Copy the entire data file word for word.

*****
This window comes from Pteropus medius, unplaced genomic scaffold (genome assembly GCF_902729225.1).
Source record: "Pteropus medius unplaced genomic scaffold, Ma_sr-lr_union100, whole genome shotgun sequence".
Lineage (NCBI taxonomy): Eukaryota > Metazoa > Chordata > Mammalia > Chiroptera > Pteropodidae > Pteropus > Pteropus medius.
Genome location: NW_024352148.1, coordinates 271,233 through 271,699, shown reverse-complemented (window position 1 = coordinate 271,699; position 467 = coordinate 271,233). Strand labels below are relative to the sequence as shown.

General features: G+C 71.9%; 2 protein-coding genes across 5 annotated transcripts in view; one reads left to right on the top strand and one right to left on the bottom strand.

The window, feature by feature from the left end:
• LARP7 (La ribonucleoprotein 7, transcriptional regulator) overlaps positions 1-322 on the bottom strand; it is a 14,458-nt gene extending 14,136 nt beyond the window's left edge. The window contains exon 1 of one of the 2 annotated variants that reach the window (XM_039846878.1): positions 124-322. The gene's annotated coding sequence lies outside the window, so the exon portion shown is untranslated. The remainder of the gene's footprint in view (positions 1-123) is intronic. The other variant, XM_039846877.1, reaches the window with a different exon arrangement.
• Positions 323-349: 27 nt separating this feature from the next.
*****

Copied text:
This window comes from Pteropus medius, unplaced genomic scaffold (genome assembly GCF_902729225.1).
Source record: "Pteropus medius unplaced genomic scaffold, Ma_sr-lr_union100, whole genome shotgun sequence".
Lineage (NCBI taxonomy): Eukaryota > Metazoa > Chordata > Mammalia > Chiroptera > Pteropodidae > Pteropus > Pteropus medius.
Genome location: NW_024352148.1, coordinates 271,233 through 271,699, shown reverse-complemented (window position 1 = coordinate 271,699; position 467 = coordinate 271,233). Strand labels below are relative to the sequence as shown.

General features: G+C 71.9%; 2 protein-coding genes across 5 annotated transcripts in view; one reads left to right on the top strand and one right to left on the bottom strand.

The window, feature by feature from the left end:
• LARP7 (La ribonucleoprotein 7, transcriptional regulator) overlaps positions 1-322 on the bottom strand; it is a 14,458-nt gene extending 14,136 nt beyond the window's left edge. The window contains exon 1 of one of the 2 annotated variants that reach the window (XM_039846878.1): positions 124-322. The gene's annotated coding sequence lies outside the window, so the exon portion shown is untranslated. The remainder of the gene's footprint in view (positions 1-123) is intronic. The other variant, XM_039846877.1, reaches the window with a different exon arrangement.
• Positions 323-349: 27 nt separating this feature from the next.